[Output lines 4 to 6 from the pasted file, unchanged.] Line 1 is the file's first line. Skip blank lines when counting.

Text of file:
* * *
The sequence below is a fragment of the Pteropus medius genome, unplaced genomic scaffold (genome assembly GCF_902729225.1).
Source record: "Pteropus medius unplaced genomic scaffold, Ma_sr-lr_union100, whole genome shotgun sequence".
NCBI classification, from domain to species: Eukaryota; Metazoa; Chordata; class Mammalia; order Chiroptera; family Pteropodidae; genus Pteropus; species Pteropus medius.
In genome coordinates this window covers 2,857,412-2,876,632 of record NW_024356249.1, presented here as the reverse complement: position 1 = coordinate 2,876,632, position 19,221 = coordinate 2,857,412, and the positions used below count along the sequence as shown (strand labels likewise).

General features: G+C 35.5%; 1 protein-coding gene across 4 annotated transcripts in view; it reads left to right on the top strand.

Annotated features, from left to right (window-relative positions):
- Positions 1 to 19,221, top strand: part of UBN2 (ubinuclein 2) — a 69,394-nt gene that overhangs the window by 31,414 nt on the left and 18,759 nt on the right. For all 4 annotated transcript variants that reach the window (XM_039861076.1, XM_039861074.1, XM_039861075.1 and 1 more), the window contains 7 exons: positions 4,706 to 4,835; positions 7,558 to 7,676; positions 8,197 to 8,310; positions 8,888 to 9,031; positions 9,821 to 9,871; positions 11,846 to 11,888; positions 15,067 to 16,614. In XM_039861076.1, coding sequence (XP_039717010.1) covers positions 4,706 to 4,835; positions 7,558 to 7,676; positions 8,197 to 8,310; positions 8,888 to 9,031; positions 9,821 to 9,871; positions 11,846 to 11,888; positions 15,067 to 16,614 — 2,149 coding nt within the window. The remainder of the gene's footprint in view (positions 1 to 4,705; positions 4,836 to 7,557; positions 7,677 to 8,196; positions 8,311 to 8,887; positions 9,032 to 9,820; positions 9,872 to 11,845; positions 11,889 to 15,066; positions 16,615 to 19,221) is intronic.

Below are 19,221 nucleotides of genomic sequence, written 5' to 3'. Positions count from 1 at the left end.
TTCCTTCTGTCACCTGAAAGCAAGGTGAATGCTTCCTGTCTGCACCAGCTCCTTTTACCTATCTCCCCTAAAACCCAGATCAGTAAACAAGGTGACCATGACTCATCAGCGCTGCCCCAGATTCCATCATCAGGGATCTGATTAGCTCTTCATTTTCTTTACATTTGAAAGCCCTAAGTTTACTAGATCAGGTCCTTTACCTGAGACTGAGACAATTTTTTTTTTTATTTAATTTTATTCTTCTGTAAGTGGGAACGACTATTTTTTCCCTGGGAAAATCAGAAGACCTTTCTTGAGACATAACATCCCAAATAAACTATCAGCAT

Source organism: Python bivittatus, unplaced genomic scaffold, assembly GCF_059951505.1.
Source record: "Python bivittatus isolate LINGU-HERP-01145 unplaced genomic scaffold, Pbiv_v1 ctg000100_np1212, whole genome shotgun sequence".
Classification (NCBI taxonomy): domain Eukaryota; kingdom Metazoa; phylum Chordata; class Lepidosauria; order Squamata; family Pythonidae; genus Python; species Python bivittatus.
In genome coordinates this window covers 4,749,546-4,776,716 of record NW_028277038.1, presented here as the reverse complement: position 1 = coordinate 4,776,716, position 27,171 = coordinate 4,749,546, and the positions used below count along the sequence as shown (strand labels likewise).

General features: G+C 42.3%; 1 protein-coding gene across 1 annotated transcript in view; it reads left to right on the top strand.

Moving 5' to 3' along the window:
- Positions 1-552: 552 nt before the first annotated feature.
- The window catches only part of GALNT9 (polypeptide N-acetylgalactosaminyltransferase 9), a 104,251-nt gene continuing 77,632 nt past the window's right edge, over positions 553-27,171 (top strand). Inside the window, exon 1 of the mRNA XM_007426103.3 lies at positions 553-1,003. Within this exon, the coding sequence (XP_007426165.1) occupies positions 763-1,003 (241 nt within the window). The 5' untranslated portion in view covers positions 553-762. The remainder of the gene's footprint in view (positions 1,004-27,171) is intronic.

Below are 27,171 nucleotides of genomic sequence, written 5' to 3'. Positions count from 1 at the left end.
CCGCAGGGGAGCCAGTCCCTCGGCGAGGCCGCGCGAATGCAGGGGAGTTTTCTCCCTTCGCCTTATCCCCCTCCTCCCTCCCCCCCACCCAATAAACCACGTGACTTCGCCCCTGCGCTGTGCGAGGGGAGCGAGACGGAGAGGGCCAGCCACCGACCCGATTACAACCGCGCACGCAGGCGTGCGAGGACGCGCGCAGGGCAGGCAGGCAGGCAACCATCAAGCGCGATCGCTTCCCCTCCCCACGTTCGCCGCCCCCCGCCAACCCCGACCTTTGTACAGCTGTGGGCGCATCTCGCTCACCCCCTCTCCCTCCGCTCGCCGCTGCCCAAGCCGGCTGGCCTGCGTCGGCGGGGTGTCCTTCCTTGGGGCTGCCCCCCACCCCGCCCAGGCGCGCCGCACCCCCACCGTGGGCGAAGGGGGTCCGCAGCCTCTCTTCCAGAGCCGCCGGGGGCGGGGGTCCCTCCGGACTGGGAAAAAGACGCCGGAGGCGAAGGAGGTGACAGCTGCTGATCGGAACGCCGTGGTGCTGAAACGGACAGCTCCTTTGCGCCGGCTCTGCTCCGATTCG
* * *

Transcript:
In genome coordinates this window covers 2,857,412-2,876,632 of record NW_024356249.1, presented here as the reverse complement: position 1 = coordinate 2,876,632, position 19,221 = coordinate 2,857,412, and the positions used below count along the sequence as shown (strand labels likewise).

General features: G+C 35.5%; 1 protein-coding gene across 4 annotated transcripts in view; it reads left to right on the top strand.

Annotated features, from left to right (window-relative positions):